Founded six years ago by a bipartisan slate of politicians, former ambassadors, veterans of America’s security establishment and scholars, UANI aims to engage the private sector in battling Iran’s nuclear ambitions. One of its key tactics for achieving this goal has been tracking closely, and publicly disclosing, international companies doing business with Iran. In one case, two years ago, UANI launched a campaign against the Italian automaker Fiat for selling cars and trucks to Iran. The organization asked Jennifer Lopez, the company’s celebrity presenter, to drop her endorsement. (She declined.)
The UANI case dates back to 2013, when Victor Restis, a Greek ship owner, filed a defamation lawsuit in New York against the group. Restis, a controversial businessman who had previous legal troubles in Greece, claims he was a victim of UANI, which named him as someone conducting business with the Islamic state.
Restis maintains that he had no such ties. As part of his suit, he is demanding that UANI disclose documents, including a list of the group’s donors. The Greek plaintiff believes that one reputed key donor, Jewish hedge fund millionaire Thomas Kaplan, could be behind his being named, because of business rivalries Kaplan has with Restis. UANI’s CEO, former ambassador Mark Wallace, is a director on the board of Kaplan’s company, Tigris Financial Group, one of the country’s largest investors in gold and other precious metals.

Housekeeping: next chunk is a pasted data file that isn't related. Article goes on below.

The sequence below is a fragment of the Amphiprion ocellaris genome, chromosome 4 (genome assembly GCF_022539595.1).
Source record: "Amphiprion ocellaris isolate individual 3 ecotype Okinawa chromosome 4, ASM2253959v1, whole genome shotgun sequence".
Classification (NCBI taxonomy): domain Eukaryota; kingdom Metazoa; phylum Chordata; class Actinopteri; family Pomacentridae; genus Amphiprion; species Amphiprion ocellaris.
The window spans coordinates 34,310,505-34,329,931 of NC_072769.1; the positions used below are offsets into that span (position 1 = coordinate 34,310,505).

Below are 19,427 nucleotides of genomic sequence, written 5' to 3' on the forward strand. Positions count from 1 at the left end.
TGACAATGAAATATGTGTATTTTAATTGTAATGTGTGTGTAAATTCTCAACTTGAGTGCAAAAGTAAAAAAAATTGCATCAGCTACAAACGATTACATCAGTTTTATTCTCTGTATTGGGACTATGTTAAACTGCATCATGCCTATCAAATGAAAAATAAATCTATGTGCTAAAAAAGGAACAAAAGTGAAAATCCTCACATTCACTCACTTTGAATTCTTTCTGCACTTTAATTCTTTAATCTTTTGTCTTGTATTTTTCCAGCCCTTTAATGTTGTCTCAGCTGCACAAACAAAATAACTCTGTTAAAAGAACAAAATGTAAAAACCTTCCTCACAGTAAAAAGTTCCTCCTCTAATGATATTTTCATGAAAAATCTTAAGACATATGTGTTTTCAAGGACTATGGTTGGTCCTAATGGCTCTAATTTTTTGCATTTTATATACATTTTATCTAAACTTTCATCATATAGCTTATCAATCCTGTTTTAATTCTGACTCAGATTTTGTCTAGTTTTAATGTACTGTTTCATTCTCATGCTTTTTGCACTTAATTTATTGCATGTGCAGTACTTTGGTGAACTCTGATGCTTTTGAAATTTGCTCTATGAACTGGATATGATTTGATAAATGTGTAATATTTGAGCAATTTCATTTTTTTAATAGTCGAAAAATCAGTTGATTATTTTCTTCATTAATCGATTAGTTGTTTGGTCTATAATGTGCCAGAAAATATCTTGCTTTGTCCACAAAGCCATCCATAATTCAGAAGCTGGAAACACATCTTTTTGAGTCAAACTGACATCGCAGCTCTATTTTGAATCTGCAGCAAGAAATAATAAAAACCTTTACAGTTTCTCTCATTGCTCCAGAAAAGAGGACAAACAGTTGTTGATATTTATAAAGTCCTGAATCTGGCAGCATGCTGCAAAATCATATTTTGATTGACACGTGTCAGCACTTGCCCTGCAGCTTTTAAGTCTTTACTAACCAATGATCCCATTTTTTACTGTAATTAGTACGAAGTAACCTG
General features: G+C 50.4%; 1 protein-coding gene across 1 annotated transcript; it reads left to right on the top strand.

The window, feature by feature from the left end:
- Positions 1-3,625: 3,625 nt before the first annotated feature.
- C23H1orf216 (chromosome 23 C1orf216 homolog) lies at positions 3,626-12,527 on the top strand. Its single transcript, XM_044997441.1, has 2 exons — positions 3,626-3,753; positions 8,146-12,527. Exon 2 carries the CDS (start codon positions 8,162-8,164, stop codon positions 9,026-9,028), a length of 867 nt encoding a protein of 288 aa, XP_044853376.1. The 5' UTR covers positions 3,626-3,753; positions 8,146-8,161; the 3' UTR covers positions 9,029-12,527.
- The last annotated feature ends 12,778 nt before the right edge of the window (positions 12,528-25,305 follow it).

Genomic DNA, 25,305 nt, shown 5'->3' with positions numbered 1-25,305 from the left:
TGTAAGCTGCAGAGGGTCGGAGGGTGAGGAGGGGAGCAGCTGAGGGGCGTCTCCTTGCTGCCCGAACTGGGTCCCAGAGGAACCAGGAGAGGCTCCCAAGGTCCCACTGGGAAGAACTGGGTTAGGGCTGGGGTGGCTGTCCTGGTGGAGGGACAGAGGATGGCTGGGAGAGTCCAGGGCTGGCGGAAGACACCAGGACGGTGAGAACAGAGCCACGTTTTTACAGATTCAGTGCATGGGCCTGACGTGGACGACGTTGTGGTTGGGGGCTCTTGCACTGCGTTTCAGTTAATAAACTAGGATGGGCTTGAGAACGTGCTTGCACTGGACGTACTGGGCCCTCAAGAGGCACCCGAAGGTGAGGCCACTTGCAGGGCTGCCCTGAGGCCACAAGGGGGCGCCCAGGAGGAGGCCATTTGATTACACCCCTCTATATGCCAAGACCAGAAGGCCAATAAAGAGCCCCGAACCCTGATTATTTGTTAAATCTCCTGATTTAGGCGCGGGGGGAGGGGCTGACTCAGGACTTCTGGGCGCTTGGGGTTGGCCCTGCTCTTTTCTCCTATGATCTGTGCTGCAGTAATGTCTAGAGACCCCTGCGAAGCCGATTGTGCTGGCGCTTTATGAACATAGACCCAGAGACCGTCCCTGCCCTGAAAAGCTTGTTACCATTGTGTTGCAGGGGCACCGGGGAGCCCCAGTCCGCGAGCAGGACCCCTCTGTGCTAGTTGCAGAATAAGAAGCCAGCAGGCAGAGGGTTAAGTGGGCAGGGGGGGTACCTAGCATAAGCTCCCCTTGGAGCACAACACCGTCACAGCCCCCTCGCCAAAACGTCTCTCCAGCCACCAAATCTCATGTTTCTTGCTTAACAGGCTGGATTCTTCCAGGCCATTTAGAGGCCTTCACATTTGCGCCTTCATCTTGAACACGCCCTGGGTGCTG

Wallace reports on 2012 IRS documents — the most recent available — that he works 30 hours per week for UANI as the group’s top lay leader. But he had not, as of then at least, gotten paid by the group since 2009. How much Kaplan pays him for his work at Tigris, a privately held company, and how many hours he puts in there, is not public.
When the Justice Department petitioned the court to dismiss Restis’s lawsuit September 12, its assertion that the suit would expose government secrets and thus endanger national security raised multiple questions. Outside observers wondered what government secrets a nongovernmental organization that had never engaged in any government contracts might possess, and from whom it got them. The administration’s actions were also puzzling because of its otherwise zealous pursuit of those who leak classified information. Under Obama, the Justice Department has used the Espionage Act to prosecute more leakers than all his predecessors combined.
Groups and individual known to be critical of Israel have speculated that UANI’s ties with Israel run deep and include intelligence sharing that the Justice Department is now trying to keep under wraps. Clues suggesting such cooperation lay not only in the presence of former Mossad chief Meir Dagan on UANI’s board; according to Restis’s lawsuit, the Greek ship owner was also approached by Israeli businessman Rami Ungar, who tried to settle the suit on behalf of unidentified supporters of UANI.